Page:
Species distribution modelling and imperfect detection: comparing occupancy versus consensus methods
Article first published online: 26 MAR 2013
© 2013 John Wiley & Sons Ltd
Diversity and Distributions
Volume 19, Issue 8, pages 996–1007, August 2013
How to Cite
Comte, L., Grenouillet, G. (2013), Species distribution modelling and imperfect detection: comparing occupancy versus consensus methods. Diversity and Distributions, 19: 996–1007. doi: 10.1111/ddi.12078
- Issue published online: 9 JUL 2013
- Article first published online: 26 MAR 2013
- Consensus method;
- false absence;
- global change;
- occupancy model;
- species distribution model
We assessed the influence of species non-detection in modelling species distributions with an ensemble consensus approach that did not account for imperfect detection, compared with an occupancy model that did.
The hydrographic network of France.
We compared range maps of 35 stream fish species with differing degrees of detectability predicted using a consensus approach combining eight species distribution models (SDMs) to maps produced using an occupancy model. Using a spatially and temporally extensive monitoring database of fish populations (France), we modelled the occurrence of species as a function of several climatic and habitat variables and projected species distributions across the whole of the French hydrographic network. The benefits of occupancy models were then assessed from the differences in both predictive performance and species distribution.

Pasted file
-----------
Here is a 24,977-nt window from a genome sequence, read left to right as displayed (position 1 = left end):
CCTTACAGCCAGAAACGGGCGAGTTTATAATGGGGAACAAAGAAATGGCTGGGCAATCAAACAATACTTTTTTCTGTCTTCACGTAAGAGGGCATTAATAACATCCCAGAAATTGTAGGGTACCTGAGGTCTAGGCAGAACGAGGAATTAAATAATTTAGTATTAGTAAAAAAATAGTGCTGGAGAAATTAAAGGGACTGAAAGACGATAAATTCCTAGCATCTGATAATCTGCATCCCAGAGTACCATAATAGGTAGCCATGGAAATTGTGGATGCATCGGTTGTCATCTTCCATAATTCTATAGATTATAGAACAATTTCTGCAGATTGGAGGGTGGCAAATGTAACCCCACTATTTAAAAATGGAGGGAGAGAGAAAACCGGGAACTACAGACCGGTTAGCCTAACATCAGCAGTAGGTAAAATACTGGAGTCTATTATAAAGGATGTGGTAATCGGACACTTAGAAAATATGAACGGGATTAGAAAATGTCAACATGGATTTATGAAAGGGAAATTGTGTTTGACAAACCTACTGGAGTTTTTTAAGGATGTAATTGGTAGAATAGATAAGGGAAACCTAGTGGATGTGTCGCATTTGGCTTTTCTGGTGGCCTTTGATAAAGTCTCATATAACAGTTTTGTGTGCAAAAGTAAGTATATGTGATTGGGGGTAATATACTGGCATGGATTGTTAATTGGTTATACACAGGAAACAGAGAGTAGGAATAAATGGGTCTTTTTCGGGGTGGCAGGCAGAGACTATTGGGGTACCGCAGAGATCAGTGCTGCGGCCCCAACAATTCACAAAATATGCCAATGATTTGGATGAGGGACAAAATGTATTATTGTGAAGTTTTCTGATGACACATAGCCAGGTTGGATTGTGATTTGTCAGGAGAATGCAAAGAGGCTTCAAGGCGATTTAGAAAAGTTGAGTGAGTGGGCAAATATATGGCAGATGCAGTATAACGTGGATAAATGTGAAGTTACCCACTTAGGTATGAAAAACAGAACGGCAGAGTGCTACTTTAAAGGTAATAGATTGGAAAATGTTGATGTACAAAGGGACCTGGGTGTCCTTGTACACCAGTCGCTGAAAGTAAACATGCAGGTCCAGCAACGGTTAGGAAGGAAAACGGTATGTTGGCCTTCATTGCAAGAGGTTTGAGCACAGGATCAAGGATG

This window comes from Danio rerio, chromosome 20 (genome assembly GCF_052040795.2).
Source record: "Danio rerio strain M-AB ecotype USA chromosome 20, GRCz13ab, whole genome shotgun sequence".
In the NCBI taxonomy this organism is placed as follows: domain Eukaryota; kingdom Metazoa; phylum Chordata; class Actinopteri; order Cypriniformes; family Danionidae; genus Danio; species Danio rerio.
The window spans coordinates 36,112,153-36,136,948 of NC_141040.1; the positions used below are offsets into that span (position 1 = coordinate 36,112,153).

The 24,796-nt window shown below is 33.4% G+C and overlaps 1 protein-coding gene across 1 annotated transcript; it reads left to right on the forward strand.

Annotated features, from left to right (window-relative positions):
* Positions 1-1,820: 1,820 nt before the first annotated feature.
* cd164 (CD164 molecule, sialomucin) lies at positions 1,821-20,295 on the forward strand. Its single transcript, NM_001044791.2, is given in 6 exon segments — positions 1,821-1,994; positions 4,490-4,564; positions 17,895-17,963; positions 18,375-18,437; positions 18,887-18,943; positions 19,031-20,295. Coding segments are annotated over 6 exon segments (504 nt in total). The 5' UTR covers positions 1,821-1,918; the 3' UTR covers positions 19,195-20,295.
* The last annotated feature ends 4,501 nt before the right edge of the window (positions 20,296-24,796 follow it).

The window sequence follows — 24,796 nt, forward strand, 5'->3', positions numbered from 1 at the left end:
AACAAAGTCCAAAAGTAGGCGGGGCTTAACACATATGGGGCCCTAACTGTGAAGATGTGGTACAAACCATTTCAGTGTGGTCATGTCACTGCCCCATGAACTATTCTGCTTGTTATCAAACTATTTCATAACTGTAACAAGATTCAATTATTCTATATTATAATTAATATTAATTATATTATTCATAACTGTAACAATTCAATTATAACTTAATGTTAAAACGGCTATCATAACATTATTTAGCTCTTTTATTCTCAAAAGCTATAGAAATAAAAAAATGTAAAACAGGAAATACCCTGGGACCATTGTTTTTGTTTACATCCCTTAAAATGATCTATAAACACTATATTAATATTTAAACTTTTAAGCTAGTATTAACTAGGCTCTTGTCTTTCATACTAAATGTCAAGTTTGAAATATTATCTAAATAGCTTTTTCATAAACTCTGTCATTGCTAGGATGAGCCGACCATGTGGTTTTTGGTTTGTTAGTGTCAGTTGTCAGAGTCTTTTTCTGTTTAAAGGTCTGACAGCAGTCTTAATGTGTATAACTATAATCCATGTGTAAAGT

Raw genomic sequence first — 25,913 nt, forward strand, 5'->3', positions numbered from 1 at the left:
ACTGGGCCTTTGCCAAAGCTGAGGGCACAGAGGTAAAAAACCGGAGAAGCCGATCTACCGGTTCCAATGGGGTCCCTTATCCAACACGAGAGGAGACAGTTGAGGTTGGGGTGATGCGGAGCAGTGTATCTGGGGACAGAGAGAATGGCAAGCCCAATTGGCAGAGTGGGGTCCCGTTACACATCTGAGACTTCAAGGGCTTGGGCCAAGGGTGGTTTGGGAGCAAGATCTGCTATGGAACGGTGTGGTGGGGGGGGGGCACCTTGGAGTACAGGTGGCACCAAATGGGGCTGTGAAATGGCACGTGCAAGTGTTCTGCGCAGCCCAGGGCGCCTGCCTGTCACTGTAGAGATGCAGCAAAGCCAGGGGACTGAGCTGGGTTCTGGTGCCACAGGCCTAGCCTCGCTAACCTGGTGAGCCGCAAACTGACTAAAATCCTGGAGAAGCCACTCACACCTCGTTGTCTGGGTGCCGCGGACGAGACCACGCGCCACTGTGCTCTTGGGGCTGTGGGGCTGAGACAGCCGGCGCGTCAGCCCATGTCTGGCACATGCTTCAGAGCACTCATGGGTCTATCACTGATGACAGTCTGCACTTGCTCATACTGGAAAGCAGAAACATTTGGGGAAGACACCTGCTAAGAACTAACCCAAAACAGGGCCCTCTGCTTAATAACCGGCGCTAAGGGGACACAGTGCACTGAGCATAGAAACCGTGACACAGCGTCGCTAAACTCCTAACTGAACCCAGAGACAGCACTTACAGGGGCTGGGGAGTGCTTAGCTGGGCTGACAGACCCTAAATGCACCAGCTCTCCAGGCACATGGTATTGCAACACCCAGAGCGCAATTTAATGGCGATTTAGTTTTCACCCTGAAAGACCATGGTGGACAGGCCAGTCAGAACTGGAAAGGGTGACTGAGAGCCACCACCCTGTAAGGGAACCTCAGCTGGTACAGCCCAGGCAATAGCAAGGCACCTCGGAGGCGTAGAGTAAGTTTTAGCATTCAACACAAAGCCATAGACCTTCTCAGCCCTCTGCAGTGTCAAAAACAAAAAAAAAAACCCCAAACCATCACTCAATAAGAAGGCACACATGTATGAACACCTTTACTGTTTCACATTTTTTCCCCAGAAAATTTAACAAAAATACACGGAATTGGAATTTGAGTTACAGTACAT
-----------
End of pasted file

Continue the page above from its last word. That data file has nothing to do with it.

We found that although the occupancy models enhanced the performance for difficult to detect species, consensus models outperformed occupancy models for highly detectable species. In contrast to the minor differences observed in performance measures, estimates of species distributions were severely affected by whether or not imperfect detection was accounted for and varied linearly according to species detectability.
This study demonstrated that false absences could have major consequences in estimating species distribution ranges. However, accounting for imperfect detection may not be enough to improve conventional SDMs. These findings could have important implications for conservation, notably in developing large-scale distribution models and documenting species range shifts in the context of recent climate change.